Earlier this year, the Meatworks Messenger took a scenic drive to the central highlands of Tasmania to visit Dungrove Station. Located near the historic township of Bothwell, Dungrove Station is a mixed cattle and sheep operation run by James Downie, his wife Jess, and two young children Grace and Susie.
Since James’s forefathers emigrated from Scotland, the property has been in the family, with soil first turned over in 1830. James is the sixth generation to be running the station but what’s unique about the operation is that he works in conjunction with his sisters Bec Downie and Emma Boon.
“We run it as a family, but each has separate properties where we manage the livestock. We help each other out sharing staff, genetics and stock,” said James.
“How our system is set up is we have this property, and we’ve got another two properties up near the great lakes in the highlands at an altitude of about 600-900m,” he continued.
James and the Downie family are passionate about the health of the land and caring for the environment.
“We have a philosophy of really looking after our country. We’ve set up really efficient production systems while considering the health of the landscape and the welfare of the animals and the people.”
Rotational grazing, managing stock numbers, educating cattle, and responding to seasonal variations in rainfall are some of the practices used by the family to put this philosophy into practice.
The Downies use their property locations strategically to benefit the land and animals.
“At the beginning of summer, we start taking the stock up to the high country, and they spend summer and autumn there. It gives this property a rest, which strengthens the land in the long-term,” James explains.
“Then we get the irrigators going here to build a big feed wedge for the winter and bring the cattle back to this property when the high country begins to get quite cold,” he continued.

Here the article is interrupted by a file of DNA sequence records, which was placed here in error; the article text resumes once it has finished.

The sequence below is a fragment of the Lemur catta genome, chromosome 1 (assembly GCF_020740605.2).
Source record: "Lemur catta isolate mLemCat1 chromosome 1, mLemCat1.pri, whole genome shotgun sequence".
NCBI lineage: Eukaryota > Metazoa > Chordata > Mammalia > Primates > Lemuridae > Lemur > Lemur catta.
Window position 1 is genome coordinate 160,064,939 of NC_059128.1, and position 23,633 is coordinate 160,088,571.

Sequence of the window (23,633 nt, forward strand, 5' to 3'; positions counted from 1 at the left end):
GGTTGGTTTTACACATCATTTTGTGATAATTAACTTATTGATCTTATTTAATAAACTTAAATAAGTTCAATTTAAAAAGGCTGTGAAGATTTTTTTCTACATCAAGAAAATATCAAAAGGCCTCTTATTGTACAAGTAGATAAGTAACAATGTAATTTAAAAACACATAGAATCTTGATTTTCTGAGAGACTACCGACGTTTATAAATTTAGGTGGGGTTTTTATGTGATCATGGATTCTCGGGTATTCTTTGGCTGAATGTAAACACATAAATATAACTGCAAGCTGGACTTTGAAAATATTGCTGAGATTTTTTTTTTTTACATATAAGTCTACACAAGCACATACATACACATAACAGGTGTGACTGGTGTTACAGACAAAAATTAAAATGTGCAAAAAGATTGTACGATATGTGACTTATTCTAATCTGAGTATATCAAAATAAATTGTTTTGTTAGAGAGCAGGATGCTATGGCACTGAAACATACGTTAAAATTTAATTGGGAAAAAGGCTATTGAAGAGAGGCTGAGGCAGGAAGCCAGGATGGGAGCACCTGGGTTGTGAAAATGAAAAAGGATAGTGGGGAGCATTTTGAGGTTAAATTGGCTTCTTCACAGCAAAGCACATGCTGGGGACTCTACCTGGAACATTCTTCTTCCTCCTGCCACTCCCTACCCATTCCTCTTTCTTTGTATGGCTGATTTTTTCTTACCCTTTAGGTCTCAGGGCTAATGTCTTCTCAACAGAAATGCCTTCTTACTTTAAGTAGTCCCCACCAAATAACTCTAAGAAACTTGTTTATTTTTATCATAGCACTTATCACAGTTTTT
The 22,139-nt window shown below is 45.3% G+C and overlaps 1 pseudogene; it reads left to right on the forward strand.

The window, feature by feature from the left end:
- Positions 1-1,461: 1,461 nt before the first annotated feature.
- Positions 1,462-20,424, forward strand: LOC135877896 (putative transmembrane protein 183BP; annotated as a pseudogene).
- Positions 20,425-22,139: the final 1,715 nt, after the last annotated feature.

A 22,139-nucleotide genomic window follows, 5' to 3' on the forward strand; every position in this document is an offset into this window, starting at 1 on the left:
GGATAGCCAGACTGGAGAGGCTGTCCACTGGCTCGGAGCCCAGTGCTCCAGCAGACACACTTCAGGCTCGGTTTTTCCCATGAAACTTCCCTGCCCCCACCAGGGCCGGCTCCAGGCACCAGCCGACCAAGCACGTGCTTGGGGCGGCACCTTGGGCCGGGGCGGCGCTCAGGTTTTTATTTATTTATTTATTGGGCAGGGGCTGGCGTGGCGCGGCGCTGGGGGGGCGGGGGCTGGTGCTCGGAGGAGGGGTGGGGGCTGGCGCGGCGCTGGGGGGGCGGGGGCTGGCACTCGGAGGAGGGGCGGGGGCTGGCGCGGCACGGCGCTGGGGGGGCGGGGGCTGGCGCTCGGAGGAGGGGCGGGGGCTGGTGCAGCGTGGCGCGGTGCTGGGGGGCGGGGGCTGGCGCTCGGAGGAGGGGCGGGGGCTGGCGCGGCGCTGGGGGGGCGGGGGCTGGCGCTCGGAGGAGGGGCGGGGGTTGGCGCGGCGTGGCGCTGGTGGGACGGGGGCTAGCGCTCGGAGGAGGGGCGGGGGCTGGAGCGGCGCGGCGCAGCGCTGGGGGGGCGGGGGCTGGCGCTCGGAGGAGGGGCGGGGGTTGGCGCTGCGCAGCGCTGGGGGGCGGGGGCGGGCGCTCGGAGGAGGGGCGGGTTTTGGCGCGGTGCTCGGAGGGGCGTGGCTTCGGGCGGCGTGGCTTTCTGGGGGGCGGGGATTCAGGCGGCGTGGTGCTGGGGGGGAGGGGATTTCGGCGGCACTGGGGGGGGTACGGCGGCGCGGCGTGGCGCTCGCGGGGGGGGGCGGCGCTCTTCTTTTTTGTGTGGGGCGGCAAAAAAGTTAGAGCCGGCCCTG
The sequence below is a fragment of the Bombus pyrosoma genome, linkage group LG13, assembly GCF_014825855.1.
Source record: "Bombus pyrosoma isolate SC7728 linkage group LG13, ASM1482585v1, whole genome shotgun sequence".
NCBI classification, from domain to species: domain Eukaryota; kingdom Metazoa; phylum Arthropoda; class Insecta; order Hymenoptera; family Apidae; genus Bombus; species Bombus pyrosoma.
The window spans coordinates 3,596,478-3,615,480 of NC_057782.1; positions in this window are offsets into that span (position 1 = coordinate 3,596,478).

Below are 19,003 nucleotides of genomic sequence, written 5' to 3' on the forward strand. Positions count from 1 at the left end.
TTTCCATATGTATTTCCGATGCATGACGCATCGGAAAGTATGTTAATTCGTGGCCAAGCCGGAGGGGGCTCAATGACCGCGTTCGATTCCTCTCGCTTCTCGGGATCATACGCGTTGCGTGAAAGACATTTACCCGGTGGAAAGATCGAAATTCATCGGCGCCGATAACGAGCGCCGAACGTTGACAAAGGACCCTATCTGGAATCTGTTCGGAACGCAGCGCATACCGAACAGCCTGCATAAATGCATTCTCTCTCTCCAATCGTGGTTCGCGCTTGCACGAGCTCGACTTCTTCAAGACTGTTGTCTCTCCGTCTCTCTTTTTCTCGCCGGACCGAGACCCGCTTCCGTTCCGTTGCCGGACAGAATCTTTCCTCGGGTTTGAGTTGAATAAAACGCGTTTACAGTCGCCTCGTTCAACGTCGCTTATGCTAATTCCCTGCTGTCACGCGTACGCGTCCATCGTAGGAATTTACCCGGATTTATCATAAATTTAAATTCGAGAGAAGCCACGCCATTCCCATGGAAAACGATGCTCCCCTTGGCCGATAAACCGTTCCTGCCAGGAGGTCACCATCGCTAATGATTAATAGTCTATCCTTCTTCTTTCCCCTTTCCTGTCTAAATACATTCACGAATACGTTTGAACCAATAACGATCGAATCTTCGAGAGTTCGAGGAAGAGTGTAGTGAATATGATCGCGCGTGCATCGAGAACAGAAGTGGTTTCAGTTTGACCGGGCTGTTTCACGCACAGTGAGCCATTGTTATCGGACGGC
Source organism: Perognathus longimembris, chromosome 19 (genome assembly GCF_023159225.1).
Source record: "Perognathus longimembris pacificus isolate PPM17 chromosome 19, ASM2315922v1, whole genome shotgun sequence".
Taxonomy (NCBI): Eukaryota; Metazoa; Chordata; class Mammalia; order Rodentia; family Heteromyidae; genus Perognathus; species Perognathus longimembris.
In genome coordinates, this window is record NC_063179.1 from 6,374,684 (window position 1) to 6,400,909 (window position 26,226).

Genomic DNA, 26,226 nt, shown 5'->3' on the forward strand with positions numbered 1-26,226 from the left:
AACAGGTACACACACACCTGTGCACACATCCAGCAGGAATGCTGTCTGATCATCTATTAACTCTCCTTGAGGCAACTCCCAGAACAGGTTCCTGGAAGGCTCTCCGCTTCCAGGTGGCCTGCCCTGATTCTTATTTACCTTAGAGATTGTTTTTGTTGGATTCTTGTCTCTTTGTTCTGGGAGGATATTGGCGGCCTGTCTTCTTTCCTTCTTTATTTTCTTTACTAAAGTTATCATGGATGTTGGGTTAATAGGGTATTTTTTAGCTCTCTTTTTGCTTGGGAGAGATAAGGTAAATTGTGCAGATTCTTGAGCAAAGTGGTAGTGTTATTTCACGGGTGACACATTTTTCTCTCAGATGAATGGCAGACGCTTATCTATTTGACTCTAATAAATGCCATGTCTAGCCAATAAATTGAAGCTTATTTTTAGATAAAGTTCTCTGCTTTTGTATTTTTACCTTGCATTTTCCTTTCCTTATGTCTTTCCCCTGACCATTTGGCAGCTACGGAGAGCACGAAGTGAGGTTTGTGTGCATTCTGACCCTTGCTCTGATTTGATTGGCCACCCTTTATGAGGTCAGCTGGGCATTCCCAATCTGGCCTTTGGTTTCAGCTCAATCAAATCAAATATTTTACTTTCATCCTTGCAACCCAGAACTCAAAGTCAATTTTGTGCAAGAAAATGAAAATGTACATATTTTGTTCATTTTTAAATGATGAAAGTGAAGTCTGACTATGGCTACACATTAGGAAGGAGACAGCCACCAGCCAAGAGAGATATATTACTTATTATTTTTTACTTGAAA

James has a high focus on cow efficiency and fertility, with a bloodline that can handle the cold winter while still achieving successful growth rates in offspring and fattening cattle.
Over the past five years, James has worked to improve the landscape and operation with trees and introduce irrigation, which has enabled him to increase cattle numbers by 50%. The property boasts a native forest that sells carbon credits to Qantas and other corporations for carbon offset. James is keen to continue his work in this space, looking into soil carbon projects as well.
A windy 40km drive from Dungrove Station, reaching into the high country, is the 3,400ha Lake Echo property that James’ sister Bec manages.
Here there are approximately 500 Black Baldies. Bec Downie explains, “it gets quite cold here through the winter sometimes with a foot of snow in September. The Black Baldy breed hold condition better throughout the winter.”
When the Downie family purchased the property about 20 years ago, Hereford cattle were on the land.
“They didn’t perform well here, so we started putting Angus bulls over Herefords and also a splash of Devon for thickness.”
It’s not just cattle around the property but also 48 towering wind turbines commissioned in March 2019.
On the way back into Hobart is Emma Boon’s 3,400ha property, Mount Vernon in Kempton, where she manages a sheep and cattle operation.
The breeding herd at this property fluctuates from 100- 150 with a mixture of Angus and South Devon cows. Some of Bec’s Black Baldies can be found here too.
Emma explains, “There is a synergy between the properties, and we work together. I background and grow out Bec’s heifers on this property.”
“So for us, it’s about getting the real balance between breeding and having an efficient and fertile cow herd that then will breed an article that is then able to be finished at a high quality.”
For the past seven years, the family has been working with Greenham selling steer calves to be finished at Greenham’s Westmore property with empty cows going into the Vintage Beef Co. program.